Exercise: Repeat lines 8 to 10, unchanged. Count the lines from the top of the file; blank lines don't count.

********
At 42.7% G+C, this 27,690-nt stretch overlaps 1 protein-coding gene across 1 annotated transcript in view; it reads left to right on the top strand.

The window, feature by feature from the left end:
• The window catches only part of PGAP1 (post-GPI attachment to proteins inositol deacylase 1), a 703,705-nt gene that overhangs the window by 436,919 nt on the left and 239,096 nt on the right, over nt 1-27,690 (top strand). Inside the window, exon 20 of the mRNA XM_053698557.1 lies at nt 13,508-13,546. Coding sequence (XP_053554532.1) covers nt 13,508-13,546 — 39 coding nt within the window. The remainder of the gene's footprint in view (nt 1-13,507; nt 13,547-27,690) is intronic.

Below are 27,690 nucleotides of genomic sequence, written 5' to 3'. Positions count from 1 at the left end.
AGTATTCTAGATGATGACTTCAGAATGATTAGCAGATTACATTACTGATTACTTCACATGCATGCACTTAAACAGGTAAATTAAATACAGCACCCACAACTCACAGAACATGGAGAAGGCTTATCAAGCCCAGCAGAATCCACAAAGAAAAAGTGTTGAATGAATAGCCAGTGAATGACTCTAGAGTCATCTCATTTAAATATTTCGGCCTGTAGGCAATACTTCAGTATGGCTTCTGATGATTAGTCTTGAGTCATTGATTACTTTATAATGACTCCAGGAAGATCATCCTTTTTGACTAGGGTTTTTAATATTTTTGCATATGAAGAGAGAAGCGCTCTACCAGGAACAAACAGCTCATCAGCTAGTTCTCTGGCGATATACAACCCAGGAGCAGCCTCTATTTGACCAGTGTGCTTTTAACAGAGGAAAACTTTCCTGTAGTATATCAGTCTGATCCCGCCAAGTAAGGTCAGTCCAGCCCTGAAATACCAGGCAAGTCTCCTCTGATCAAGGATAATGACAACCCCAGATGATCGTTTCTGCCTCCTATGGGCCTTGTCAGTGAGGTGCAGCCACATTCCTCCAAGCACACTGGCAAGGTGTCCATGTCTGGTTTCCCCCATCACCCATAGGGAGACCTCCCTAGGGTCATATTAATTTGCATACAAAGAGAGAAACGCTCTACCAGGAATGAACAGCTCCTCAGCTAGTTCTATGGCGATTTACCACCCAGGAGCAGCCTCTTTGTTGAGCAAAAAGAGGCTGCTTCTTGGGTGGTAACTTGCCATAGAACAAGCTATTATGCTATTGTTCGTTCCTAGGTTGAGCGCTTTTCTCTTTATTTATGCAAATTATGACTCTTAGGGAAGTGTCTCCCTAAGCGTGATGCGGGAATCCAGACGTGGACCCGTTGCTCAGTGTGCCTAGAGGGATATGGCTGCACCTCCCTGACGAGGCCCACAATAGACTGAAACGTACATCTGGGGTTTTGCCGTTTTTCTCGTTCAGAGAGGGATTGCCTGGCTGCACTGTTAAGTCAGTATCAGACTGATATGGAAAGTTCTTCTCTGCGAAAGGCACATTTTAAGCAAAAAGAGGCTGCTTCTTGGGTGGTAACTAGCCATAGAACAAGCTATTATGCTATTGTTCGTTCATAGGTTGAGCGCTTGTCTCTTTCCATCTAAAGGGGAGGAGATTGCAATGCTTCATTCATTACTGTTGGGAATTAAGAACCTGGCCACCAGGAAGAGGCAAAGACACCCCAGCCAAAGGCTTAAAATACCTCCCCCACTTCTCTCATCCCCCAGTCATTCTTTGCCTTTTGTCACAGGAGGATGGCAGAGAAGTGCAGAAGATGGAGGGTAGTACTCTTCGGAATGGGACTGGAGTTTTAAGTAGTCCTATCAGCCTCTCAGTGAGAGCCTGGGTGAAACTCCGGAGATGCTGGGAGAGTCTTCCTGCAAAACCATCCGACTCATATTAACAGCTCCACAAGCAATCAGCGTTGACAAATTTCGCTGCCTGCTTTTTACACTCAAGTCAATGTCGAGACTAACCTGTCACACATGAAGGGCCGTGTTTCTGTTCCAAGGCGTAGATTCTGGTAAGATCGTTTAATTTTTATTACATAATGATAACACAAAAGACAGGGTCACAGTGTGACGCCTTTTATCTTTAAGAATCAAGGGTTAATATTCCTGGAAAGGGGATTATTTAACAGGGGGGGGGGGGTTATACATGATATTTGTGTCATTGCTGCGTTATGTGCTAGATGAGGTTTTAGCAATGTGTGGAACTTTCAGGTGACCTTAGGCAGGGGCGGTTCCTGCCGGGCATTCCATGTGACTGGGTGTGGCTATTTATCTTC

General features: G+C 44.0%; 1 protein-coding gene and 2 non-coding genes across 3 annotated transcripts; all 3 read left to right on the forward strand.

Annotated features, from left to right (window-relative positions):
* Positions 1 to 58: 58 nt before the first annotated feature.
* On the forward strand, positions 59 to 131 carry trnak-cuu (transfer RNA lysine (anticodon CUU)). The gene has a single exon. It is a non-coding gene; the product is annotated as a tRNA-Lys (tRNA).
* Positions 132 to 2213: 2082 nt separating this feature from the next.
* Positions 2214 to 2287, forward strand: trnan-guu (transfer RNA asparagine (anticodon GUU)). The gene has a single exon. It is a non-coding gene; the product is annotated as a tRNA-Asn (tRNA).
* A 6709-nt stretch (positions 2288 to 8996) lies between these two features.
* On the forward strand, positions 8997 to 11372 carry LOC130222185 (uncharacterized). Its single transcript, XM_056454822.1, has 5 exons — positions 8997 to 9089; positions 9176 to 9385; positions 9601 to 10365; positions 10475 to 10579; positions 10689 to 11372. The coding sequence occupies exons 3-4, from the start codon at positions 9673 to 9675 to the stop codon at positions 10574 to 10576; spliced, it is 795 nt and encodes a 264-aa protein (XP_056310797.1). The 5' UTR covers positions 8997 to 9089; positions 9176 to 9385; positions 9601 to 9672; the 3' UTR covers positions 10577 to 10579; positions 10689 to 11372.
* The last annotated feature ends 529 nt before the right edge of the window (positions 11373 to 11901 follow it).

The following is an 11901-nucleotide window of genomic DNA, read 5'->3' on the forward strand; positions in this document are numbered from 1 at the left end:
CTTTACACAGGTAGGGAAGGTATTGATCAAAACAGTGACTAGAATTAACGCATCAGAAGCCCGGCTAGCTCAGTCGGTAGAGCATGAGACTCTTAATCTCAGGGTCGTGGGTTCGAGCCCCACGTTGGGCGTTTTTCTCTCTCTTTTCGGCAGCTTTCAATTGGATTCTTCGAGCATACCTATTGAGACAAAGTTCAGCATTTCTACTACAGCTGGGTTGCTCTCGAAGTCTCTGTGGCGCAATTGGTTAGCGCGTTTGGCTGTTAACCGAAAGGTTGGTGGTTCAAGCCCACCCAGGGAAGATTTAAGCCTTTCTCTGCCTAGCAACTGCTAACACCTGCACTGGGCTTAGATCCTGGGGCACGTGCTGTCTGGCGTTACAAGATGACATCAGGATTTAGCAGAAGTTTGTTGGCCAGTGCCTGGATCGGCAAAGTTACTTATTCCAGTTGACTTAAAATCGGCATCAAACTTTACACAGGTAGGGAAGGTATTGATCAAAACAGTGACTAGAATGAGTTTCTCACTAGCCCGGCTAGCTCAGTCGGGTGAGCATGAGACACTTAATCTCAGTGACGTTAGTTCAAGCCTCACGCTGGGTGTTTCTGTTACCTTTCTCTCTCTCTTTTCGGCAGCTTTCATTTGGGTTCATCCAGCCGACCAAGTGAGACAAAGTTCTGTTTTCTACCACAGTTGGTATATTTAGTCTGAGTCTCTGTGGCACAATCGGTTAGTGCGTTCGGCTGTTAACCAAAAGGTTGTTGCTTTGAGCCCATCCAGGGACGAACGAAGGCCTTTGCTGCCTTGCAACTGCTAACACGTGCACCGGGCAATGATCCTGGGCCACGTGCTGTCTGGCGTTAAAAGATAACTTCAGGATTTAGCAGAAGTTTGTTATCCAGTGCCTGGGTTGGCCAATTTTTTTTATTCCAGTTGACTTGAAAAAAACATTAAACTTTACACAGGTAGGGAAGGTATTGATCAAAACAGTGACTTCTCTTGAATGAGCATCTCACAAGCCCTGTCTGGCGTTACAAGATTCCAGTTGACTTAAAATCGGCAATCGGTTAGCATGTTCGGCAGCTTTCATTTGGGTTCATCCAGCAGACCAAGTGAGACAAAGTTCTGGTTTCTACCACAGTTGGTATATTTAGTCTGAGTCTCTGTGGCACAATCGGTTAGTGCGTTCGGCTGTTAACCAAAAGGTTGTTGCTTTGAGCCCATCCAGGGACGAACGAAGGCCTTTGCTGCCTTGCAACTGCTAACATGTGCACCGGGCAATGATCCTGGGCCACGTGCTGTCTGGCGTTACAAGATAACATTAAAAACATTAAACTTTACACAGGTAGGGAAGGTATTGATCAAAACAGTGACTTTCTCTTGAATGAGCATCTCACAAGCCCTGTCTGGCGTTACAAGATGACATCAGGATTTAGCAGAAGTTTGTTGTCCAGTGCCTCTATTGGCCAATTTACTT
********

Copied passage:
* Positions 1 to 58: 58 nt before the first annotated feature.
* On the forward strand, positions 59 to 131 carry trnak-cuu (transfer RNA lysine (anticodon CUU)). The gene has a single exon. It is a non-coding gene; the product is annotated as a tRNA-Lys (tRNA).
* Positions 132 to 2213: 2082 nt separating this feature from the next.